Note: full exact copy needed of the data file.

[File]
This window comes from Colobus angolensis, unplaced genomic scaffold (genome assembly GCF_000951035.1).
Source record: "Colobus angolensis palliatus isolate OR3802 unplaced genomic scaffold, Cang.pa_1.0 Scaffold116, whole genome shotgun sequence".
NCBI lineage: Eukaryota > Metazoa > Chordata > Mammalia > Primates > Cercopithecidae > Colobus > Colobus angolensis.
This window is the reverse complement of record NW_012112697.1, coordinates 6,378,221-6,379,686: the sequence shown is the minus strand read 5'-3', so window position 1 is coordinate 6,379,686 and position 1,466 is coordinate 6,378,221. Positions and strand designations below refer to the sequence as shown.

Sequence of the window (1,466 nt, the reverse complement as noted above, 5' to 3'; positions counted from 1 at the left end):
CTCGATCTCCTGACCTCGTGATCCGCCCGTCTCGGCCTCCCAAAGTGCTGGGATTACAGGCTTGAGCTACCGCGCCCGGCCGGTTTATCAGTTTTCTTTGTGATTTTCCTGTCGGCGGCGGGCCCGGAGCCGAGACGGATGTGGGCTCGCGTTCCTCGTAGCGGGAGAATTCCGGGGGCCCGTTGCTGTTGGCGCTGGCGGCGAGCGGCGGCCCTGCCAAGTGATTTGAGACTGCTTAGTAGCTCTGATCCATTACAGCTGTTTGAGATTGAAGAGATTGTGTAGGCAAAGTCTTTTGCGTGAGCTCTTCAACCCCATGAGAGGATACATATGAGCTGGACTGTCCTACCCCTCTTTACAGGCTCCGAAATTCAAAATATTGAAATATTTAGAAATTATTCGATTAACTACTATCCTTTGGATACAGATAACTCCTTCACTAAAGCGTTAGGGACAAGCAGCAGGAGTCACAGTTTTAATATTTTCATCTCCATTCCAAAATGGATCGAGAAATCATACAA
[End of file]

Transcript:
This window comes from Colobus angolensis, unplaced genomic scaffold (genome assembly GCF_000951035.1).
Source record: "Colobus angolensis palliatus isolate OR3802 unplaced genomic scaffold, Cang.pa_1.0 Scaffold116, whole genome shotgun sequence".
NCBI lineage: Eukaryota > Metazoa > Chordata > Mammalia > Primates > Cercopithecidae > Colobus > Colobus angolensis.
This window is the reverse complement of record NW_012112697.1, coordinates 6,378,221-6,379,686: the sequence shown is the minus strand read 5'-3', so window position 1 is coordinate 6,379,686 and position 1,466 is coordinate 6,378,221. Positions and strand designations below refer to the sequence as shown.

Sequence of the window (1,466 nt, the reverse complement as noted above, 5' to 3'; positions counted from 1 at the left end):
CTCGATCTCCTGACCTCGTGATCCGCCCGTCTCGGCCTCCCAAAGTGCTGGGATTACAGGCTTGAGCTACCGCGCCCGGCCGGTTTATCAGTTTTCTTTGTGATTTTCCTGTCGGCGGCGGGCCCGGAGCCGAGACGGATGTGGGCTCGCGTTCCTCGTAGCGGGAGAATTCCGGGGGCCCGTTGCTGTTGGCGCTGGCGGCGAGCGGCGGCCCTGCCAAGTGATTTGAGACTGCTTAGTAGCTCTGATCCATTACAGCTGTTTGAGATTGAAGAGATTGTGTAGGCAAAGTCTTTTGCGTGAGCTCTTCAACCCCATGAGAGGATACATATGAGCTGGACTGTCCTACCCCTCTTTACAGGCTCCGAAATTCAAAATATTGAAATATTTAGAAATTATTCGATTAACTACTATCCTTTGGATACAGATAACTCCTTCACTAAAGCGTTAGGGACAAGCAGCAGGAGTCACAGTTTTAATATTTTCATCTCCATTCCAAAATGGATCGAGAAATCATACAA